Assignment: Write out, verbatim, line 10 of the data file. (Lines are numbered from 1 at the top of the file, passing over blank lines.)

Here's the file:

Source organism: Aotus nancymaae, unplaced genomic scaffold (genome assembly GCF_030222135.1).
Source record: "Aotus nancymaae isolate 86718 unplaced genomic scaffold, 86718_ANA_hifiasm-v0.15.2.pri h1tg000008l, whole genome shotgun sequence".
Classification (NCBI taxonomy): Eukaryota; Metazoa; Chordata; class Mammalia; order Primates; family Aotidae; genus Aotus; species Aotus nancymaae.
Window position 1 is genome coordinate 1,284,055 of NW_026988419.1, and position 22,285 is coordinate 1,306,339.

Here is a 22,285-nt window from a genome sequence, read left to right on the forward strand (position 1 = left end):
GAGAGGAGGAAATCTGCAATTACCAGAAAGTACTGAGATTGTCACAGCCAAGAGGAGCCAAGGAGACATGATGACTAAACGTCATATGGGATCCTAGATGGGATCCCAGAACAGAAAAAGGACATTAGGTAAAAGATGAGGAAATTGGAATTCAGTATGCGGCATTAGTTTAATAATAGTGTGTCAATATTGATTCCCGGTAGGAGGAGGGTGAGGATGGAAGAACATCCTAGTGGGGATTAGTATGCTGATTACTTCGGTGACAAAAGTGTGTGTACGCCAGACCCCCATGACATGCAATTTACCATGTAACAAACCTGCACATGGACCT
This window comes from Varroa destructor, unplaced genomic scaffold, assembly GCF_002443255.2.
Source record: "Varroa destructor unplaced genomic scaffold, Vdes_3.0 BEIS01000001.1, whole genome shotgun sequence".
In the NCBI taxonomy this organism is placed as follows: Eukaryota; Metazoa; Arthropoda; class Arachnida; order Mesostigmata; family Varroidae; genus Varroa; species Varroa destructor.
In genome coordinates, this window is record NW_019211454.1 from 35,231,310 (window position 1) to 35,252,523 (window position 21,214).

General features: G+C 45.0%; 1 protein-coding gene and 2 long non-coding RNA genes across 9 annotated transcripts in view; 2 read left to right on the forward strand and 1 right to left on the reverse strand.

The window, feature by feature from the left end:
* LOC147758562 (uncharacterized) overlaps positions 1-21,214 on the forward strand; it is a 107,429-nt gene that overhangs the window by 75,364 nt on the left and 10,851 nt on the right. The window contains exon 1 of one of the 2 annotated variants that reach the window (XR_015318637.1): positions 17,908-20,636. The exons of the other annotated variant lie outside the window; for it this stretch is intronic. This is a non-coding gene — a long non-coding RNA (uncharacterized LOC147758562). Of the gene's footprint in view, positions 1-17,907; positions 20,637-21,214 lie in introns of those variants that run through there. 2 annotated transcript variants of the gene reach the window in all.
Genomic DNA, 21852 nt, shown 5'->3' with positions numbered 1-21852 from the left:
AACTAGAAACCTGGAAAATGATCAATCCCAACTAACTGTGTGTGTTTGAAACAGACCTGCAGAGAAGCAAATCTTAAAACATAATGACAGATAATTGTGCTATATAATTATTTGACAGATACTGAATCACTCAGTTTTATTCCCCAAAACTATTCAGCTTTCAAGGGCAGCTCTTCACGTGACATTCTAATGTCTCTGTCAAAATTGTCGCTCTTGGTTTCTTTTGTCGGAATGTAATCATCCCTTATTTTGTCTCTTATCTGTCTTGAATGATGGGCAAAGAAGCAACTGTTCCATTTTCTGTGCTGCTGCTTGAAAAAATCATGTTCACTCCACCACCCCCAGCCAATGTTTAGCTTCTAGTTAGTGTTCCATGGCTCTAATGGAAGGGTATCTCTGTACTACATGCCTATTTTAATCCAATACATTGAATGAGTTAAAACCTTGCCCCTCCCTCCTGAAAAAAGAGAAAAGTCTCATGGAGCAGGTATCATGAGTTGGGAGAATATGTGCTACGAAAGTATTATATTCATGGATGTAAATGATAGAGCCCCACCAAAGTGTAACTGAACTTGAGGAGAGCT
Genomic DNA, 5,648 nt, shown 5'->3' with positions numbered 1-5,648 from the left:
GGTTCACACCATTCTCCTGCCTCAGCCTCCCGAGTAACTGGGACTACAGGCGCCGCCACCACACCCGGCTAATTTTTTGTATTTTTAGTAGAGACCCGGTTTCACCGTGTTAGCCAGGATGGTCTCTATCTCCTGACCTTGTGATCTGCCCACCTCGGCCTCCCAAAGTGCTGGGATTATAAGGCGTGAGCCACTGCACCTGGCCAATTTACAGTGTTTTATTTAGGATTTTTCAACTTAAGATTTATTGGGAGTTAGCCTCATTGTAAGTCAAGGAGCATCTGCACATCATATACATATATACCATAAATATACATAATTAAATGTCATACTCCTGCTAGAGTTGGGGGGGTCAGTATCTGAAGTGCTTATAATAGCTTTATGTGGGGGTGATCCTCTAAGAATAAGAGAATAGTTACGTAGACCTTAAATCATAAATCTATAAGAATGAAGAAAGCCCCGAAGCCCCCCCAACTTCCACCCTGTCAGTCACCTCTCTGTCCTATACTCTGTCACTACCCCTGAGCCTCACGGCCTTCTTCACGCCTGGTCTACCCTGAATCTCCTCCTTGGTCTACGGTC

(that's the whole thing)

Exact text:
In genome coordinates, this window is record NW_019211454.1 from 35,231,310 (window position 1) to 35,252,523 (window position 21,214).